The international press offers Bush no honeymoon. The nomination of Gen. Colin Powell as U.S. secretary of state led several papers to predict rough going between their countries and the Bush administration. El Tiempo of Colombia foresaw a "cooling down" of "the romance with the United States," quoting an analyst who says Bush will "take actions that produce immediate, palpable results. Actions that represent successes that help clean up his image and solidify his presidency. Colombia isn't the best scenario to accomplish that. Narco-trafficking, paramilitary guerrillas, the peace process, an economic crisis, and human rights violations aren't problems you can solve overnight, so it's better to avoid them." La Nación of Argentina pointed out that in his 35-year military career, Powell had very little experience with Latin America—other than Operation Just Cause, the invasion of Panama to overthrow Gen. Manuel Noriega, which happened a month after he joined the Joint Chiefs of Staff in November 1989. Ha'aretz of Israel compared Powell with the two former military chiefs turned secretaries of state—George Marshall and Alexander Haig—and decided, "Powell is precisely in the middle, not so hostile that he will advance American interests only in the Arab world, not so enthusiastic a friend that he will lend support to Israeli military escapades or to 'a new order' in the Middle East."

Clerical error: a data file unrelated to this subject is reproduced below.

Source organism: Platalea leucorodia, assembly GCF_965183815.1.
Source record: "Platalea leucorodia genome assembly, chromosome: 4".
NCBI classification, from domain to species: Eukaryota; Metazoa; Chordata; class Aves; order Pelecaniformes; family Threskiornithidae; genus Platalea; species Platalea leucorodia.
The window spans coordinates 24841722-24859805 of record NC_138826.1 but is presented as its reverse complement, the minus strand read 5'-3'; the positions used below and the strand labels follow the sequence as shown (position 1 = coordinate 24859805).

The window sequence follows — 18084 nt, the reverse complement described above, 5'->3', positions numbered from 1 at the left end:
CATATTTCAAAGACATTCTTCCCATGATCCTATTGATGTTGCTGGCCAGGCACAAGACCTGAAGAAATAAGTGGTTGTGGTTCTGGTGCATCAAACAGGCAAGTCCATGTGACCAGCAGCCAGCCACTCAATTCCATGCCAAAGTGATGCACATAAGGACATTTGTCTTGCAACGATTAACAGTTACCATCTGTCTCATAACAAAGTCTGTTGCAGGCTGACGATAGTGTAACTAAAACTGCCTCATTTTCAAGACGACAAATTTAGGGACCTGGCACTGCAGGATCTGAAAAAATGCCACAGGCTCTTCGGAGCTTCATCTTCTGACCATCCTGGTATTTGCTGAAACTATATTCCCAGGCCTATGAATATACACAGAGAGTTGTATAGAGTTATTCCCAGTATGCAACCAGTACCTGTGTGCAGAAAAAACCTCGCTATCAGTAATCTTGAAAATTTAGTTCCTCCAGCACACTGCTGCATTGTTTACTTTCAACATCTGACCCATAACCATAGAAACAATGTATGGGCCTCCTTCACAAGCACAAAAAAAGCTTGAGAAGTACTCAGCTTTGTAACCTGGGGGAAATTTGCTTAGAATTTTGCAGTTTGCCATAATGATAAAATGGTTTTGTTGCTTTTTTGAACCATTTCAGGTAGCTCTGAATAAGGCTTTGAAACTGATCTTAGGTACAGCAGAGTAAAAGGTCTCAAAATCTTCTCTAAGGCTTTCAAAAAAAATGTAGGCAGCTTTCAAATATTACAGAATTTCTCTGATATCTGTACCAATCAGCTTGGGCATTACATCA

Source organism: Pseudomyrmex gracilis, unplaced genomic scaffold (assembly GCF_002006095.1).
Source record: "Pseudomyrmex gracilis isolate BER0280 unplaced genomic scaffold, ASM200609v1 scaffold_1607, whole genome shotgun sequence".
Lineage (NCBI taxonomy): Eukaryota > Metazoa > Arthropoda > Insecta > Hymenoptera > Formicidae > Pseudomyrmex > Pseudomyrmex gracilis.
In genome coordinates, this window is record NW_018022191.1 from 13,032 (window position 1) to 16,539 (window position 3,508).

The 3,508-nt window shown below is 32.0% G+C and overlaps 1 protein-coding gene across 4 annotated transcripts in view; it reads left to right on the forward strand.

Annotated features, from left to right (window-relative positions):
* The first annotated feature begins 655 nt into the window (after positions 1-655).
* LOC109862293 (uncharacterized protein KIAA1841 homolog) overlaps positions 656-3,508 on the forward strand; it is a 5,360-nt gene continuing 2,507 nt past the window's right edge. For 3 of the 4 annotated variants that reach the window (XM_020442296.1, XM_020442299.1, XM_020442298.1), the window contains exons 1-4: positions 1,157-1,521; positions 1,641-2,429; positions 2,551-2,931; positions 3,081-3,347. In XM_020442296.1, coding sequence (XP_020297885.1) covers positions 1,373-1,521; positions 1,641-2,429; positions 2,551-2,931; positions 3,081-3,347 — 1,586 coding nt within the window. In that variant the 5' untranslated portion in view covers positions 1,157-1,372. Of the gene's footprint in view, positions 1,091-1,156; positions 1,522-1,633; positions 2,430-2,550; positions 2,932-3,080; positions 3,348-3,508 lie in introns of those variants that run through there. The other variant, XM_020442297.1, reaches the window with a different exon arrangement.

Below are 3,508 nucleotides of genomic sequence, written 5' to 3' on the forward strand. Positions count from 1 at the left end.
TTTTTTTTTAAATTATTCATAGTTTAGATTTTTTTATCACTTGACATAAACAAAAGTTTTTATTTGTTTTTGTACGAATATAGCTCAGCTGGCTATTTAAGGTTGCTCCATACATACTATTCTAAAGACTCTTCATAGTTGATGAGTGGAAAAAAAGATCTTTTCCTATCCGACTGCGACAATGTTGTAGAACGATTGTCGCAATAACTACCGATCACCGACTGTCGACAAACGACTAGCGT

In a piece published before Gen. Powell was nominated, the Daily Nation of Kenya declared that for many Africans, "Because of Bush's linguistic deficiencies, inability to grasp complex intellectual issues and a deeply right-wing disposition unlikely to favour Africa and other Third World regions, they are not excited that he has been declared the next President." Toronto's Globe and Mail said China was "wary" of the new administration because Bush supports legislation that would help Taiwan maintain its "defensive military advantage to fend off a Communist invasion." Beijing is also concerned that Bush will proceed with plans for a nuclear missile shield.
Britain's Guardian announced, "[T]here is little doubt in Europe that the continent will increasingly be left to its own devices by a Bush administration." Its compatriot, the Observer encouraged Tony Blair to "be frank" with Bush:
Instead of being a mute, London should be a candid friend to the US about the dangers of Bush's enthusiasm for the colossal expense of National Missile Defence. Our refusal to participate in this lunatic scheme may prevent America making a mistake which will harm others and itself. That is what true friends are for.